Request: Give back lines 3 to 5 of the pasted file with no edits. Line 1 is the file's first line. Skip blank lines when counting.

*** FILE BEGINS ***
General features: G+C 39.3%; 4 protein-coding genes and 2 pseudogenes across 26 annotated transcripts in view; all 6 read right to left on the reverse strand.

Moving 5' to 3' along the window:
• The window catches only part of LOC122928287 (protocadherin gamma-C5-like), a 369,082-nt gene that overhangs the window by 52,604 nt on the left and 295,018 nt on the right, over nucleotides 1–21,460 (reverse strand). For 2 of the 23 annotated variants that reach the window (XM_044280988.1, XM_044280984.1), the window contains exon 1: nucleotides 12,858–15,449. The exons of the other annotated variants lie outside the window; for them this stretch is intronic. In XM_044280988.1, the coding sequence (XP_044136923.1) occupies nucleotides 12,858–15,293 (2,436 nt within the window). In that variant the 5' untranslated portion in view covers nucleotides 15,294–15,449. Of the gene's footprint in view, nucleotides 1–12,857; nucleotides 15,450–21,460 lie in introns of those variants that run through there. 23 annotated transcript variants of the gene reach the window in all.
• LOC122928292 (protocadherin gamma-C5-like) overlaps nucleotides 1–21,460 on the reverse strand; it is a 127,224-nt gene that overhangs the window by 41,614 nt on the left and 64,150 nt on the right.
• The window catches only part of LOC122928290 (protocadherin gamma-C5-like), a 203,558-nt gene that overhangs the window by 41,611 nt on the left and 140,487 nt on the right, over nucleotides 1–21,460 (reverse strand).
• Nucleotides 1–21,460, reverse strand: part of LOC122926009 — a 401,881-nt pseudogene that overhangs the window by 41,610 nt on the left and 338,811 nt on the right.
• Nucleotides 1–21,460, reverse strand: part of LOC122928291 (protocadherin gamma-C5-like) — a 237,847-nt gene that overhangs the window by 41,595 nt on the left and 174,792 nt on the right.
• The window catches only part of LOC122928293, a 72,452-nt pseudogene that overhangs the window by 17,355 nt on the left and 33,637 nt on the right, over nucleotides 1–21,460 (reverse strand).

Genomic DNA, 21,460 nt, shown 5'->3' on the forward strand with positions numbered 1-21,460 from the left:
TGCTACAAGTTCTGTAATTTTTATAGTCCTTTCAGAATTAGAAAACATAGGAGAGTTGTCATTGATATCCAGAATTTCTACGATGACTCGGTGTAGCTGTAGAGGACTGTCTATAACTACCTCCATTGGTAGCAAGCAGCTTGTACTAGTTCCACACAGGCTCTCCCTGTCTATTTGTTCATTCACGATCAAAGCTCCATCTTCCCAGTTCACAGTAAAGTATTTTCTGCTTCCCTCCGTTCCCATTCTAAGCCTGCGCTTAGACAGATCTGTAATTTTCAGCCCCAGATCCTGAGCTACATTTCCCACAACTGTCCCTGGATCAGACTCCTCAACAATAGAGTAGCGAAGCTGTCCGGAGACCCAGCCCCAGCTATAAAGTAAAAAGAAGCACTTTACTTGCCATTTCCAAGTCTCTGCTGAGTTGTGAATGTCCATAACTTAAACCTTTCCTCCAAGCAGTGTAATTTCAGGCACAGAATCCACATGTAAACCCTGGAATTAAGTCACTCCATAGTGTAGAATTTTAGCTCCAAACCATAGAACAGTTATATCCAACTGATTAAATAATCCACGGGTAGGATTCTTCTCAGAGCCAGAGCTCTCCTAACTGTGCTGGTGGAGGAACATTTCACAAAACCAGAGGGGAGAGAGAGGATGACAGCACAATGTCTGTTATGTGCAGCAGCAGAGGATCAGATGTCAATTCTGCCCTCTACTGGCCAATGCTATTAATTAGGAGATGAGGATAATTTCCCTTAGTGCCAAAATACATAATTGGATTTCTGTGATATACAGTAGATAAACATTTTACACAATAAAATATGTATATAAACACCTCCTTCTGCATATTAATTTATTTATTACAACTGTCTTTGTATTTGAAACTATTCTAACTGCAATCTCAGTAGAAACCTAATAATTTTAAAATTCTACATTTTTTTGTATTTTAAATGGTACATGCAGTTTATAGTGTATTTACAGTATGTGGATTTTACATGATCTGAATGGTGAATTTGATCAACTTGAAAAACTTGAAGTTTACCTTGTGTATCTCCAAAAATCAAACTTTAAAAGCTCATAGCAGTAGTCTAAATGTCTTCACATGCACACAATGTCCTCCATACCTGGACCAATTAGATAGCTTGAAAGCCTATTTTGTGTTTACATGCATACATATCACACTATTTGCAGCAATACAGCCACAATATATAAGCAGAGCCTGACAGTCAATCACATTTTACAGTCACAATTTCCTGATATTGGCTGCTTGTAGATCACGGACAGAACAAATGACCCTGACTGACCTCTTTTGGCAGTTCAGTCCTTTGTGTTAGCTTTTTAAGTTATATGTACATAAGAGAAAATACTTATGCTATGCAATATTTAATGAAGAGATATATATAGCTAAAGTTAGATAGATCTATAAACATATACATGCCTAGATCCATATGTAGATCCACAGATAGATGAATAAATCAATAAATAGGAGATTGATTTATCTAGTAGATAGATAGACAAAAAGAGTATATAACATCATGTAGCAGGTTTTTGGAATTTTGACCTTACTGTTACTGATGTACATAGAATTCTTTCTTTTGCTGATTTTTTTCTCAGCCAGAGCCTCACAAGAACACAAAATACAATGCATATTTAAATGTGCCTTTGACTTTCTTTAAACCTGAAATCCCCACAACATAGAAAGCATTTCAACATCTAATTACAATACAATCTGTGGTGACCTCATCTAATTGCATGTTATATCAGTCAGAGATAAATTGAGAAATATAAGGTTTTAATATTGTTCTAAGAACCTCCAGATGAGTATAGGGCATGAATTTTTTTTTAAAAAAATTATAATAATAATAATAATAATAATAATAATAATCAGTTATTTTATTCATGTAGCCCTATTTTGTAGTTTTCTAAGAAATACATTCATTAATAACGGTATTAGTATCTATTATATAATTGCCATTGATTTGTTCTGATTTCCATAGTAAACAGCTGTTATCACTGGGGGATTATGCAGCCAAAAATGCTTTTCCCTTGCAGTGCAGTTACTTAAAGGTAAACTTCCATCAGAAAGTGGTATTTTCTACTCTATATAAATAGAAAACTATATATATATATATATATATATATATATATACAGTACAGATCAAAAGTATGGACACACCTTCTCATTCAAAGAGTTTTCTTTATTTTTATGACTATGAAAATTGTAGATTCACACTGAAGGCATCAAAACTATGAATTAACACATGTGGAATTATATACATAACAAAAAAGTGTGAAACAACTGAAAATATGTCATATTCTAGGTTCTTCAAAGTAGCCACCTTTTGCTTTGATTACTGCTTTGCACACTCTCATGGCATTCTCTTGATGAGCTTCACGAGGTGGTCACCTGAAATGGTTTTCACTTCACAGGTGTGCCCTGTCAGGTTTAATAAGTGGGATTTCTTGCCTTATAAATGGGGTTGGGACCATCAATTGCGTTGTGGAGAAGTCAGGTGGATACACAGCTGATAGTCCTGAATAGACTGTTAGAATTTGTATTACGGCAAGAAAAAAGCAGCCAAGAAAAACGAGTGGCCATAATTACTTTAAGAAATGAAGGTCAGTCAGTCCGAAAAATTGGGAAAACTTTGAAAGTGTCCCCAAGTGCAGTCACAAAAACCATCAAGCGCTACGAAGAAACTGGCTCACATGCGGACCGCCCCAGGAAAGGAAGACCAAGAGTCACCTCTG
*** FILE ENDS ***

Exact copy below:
• The window catches only part of LOC122928287 (protocadherin gamma-C5-like), a 369,082-nt gene that overhangs the window by 52,604 nt on the left and 295,018 nt on the right, over nucleotides 1–21,460 (reverse strand). For 2 of the 23 annotated variants that reach the window (XM_044280988.1, XM_044280984.1), the window contains exon 1: nucleotides 12,858–15,449. The exons of the other annotated variants lie outside the window; for them this stretch is intronic. In XM_044280988.1, the coding sequence (XP_044136923.1) occupies nucleotides 12,858–15,293 (2,436 nt within the window). In that variant the 5' untranslated portion in view covers nucleotides 15,294–15,449. Of the gene's footprint in view, nucleotides 1–12,857; nucleotides 15,450–21,460 lie in introns of those variants that run through there. 23 annotated transcript variants of the gene reach the window in all.
• LOC122928292 (protocadherin gamma-C5-like) overlaps nucleotides 1–21,460 on the reverse strand; it is a 127,224-nt gene that overhangs the window by 41,614 nt on the left and 64,150 nt on the right.
• The window catches only part of LOC122928290 (protocadherin gamma-C5-like), a 203,558-nt gene that overhangs the window by 41,611 nt on the left and 140,487 nt on the right, over nucleotides 1–21,460 (reverse strand).